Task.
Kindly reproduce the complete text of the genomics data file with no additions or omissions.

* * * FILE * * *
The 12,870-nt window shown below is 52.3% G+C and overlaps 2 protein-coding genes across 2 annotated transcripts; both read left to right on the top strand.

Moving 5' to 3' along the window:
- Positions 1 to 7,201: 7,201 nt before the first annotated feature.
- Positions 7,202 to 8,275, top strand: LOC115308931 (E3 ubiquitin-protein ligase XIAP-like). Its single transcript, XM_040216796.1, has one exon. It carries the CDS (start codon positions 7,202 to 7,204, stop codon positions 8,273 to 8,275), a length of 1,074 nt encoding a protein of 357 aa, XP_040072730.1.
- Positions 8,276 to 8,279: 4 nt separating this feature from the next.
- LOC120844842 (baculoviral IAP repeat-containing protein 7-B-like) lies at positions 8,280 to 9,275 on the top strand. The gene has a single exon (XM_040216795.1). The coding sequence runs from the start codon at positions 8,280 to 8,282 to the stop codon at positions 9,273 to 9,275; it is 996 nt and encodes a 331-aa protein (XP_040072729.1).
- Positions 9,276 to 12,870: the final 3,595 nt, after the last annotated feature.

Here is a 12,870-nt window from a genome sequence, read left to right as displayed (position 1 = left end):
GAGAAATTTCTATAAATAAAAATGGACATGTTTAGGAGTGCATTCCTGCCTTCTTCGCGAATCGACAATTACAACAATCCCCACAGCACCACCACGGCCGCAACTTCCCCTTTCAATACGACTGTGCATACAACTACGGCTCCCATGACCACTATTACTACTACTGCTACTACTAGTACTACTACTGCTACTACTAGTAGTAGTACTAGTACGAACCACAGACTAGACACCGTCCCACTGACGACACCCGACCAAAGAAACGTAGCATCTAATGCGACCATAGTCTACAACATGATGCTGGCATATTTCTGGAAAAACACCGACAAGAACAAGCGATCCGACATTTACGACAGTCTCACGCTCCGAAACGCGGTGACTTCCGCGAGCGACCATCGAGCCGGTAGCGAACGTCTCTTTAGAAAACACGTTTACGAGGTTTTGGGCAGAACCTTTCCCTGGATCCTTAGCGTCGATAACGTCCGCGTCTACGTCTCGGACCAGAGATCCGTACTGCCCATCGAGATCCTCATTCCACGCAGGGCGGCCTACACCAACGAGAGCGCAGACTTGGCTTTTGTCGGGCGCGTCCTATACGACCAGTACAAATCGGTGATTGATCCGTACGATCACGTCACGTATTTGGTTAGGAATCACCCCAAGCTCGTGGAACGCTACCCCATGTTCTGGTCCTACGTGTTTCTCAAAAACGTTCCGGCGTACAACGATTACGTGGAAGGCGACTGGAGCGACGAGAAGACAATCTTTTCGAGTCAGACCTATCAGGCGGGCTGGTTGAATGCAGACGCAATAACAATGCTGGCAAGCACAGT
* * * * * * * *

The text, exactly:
The 12,870-nt window shown below is 52.3% G+C and overlaps 2 protein-coding genes across 2 annotated transcripts; both read left to right on the top strand.

Moving 5' to 3' along the window:
- Positions 1 to 7,201: 7,201 nt before the first annotated feature.
- Positions 7,202 to 8,275, top strand: LOC115308931 (E3 ubiquitin-protein ligase XIAP-like). Its single transcript, XM_040216796.1, has one exon. It carries the CDS (start codon positions 7,202 to 7,204, stop codon positions 8,273 to 8,275), a length of 1,074 nt encoding a protein of 357 aa, XP_040072730.1.
- Positions 8,276 to 8,279: 4 nt separating this feature from the next.
- LOC120844842 (baculoviral IAP repeat-containing protein 7-B-like) lies at positions 8,280 to 9,275 on the top strand. The gene has a single exon (XM_040216795.1). The coding sequence runs from the start codon at positions 8,280 to 8,282 to the stop codon at positions 9,273 to 9,275; it is 996 nt and encodes a 331-aa protein (XP_040072729.1).
- Positions 9,276 to 12,870: the final 3,595 nt, after the last annotated feature.

Here is a 12,870-nt window from a genome sequence, read left to right as displayed (position 1 = left end):
GAGAAATTTCTATAAATAAAAATGGACATGTTTAGGAGTGCATTCCTGCCTTCTTCGCGAATCGACAATTACAACAATCCCCACAGCACCACCACGGCCGCAACTTCCCCTTTCAATACGACTGTGCATACAACTACGGCTCCCATGACCACTATTACTACTACTGCTACTACTAGTACTACTACTGCTACTACTAGTAGTAGTACTAGTACGAACCACAGACTAGACACCGTCCCACTGACGACACCCGACCAAAGAAACGTAGCATCTAATGCGACCATAGTCTACAACATGATGCTGGCATATTTCTGGAAAAACACCGACAAGAACAAGCGATCCGACATTTACGACAGTCTCACGCTCCGAAACGCGGTGACTTCCGCGAGCGACCATCGAGCCGGTAGCGAACGTCTCTTTAGAAAACACGTTTACGAGGTTTTGGGCAGAACCTTTCCCTGGATCCTTAGCGTCGATAACGTCCGCGTCTACGTCTCGGACCAGAGATCCGTACTGCCCATCGAGATCCTCATTCCACGCAGGGCGGCCTACACCAACGAGAGCGCAGACTTGGCTTTTGTCGGGCGCGTCCTATACGACCAGTACAAATCGGTGATTGATCCGTACGATCACGTCACGTATTTGGTTAGGAATCACCCCAAGCTCGTGGAACGCTACCCCATGTTCTGGTCCTACGTGTTTCTCAAAAACGTTCCGGCGTACAACGATTACGTGGAAGGCGACTGGAGCGACGAGAAGACAATCTTTTCGAGTCAGACCTATCAGGCGGGCTGGTTGAATGCAGACGCAATAACAATGCTGGCAAGCACAGT